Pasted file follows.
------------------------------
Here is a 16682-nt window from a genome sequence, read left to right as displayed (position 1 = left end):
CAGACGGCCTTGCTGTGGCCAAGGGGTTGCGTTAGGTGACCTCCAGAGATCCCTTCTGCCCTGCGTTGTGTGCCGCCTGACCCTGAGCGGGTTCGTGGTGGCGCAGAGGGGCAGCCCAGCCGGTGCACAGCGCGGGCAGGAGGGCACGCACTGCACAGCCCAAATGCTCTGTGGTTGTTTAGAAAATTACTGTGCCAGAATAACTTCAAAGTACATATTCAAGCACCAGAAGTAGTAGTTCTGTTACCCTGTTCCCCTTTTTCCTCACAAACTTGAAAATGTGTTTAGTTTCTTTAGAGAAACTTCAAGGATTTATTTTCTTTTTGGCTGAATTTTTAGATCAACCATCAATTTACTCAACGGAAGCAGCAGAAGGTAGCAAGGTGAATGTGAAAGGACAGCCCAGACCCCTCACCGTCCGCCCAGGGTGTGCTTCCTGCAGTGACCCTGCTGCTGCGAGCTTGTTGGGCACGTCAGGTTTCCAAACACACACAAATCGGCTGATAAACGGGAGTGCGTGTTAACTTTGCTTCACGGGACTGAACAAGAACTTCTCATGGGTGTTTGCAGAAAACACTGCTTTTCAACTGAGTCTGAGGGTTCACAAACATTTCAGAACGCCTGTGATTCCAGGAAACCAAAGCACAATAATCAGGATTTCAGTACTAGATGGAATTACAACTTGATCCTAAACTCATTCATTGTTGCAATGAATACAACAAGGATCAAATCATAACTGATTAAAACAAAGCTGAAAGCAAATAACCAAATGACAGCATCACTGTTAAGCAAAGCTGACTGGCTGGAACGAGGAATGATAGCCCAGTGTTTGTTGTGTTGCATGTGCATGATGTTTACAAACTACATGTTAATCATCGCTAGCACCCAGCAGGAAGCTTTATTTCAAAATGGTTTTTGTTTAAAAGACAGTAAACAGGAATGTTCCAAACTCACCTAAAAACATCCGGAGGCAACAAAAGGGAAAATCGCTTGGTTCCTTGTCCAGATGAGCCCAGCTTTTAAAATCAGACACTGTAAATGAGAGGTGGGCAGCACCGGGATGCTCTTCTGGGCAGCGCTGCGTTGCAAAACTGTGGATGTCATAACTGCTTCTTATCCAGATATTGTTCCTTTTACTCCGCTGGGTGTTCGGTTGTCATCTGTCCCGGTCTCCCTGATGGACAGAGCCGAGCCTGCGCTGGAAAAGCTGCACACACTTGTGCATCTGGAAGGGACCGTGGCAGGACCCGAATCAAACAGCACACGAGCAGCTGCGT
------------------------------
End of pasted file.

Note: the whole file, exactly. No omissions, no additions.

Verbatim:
Here is a 16682-nt window from a genome sequence, read left to right as displayed (position 1 = left end):
CAGACGGCCTTGCTGTGGCCAAGGGGTTGCGTTAGGTGACCTCCAGAGATCCCTTCTGCCCTGCGTTGTGTGCCGCCTGACCCTGAGCGGGTTCGTGGTGGCGCAGAGGGGCAGCCCAGCCGGTGCACAGCGCGGGCAGGAGGGCACGCACTGCACAGCCCAAATGCTCTGTGGTTGTTTAGAAAATTACTGTGCCAGAATAACTTCAAAGTACATATTCAAGCACCAGAAGTAGTAGTTCTGTTACCCTGTTCCCCTTTTTCCTCACAAACTTGAAAATGTGTTTAGTTTCTTTAGAGAAACTTCAAGGATTTATTTTCTTTTTGGCTGAATTTTTAGATCAACCATCAATTTACTCAACGGAAGCAGCAGAAGGTAGCAAGGTGAATGTGAAAGGACAGCCCAGACCCCTCACCGTCCGCCCAGGGTGTGCTTCCTGCAGTGACCCTGCTGCTGCGAGCTTGTTGGGCACGTCAGGTTTCCAAACACACACAAATCGGCTGATAAACGGGAGTGCGTGTTAACTTTGCTTCACGGGACTGAACAAGAACTTCTCATGGGTGTTTGCAGAAAACACTGCTTTTCAACTGAGTCTGAGGGTTCACAAACATTTCAGAACGCCTGTGATTCCAGGAAACCAAAGCACAATAATCAGGATTTCAGTACTAGATGGAATTACAACTTGATCCTAAACTCATTCATTGTTGCAATGAATACAACAAGGATCAAATCATAACTGATTAAAACAAAGCTGAAAGCAAATAACCAAATGACAGCATCACTGTTAAGCAAAGCTGACTGGCTGGAACGAGGAATGATAGCCCAGTGTTTGTTGTGTTGCATGTGCATGATGTTTACAAACTACATGTTAATCATCGCTAGCACCCAGCAGGAAGCTTTATTTCAAAATGGTTTTTGTTTAAAAGACAGTAAACAGGAATGTTCCAAACTCACCTAAAAACATCCGGAGGCAACAAAAGGGAAAATCGCTTGGTTCCTTGTCCAGATGAGCCCAGCTTTTAAAATCAGACACTGTAAATGAGAGGTGGGCAGCACCGGGATGCTCTTCTGGGCAGCGCTGCGTTGCAAAACTGTGGATGTCATAACTGCTTCTTATCCAGATATTGTTCCTTTTACTCCGCTGGGTGTTCGGTTGTCATCTGTCCCGGTCTCCCTGATGGACAGAGCCGAGCCTGCGCTGGAAAAGCTGCACACACTTGTGCATCTGGAAGGGACCGTGGCAGGACCCGAATCAAACAGCACACGAGCAGCTGCGT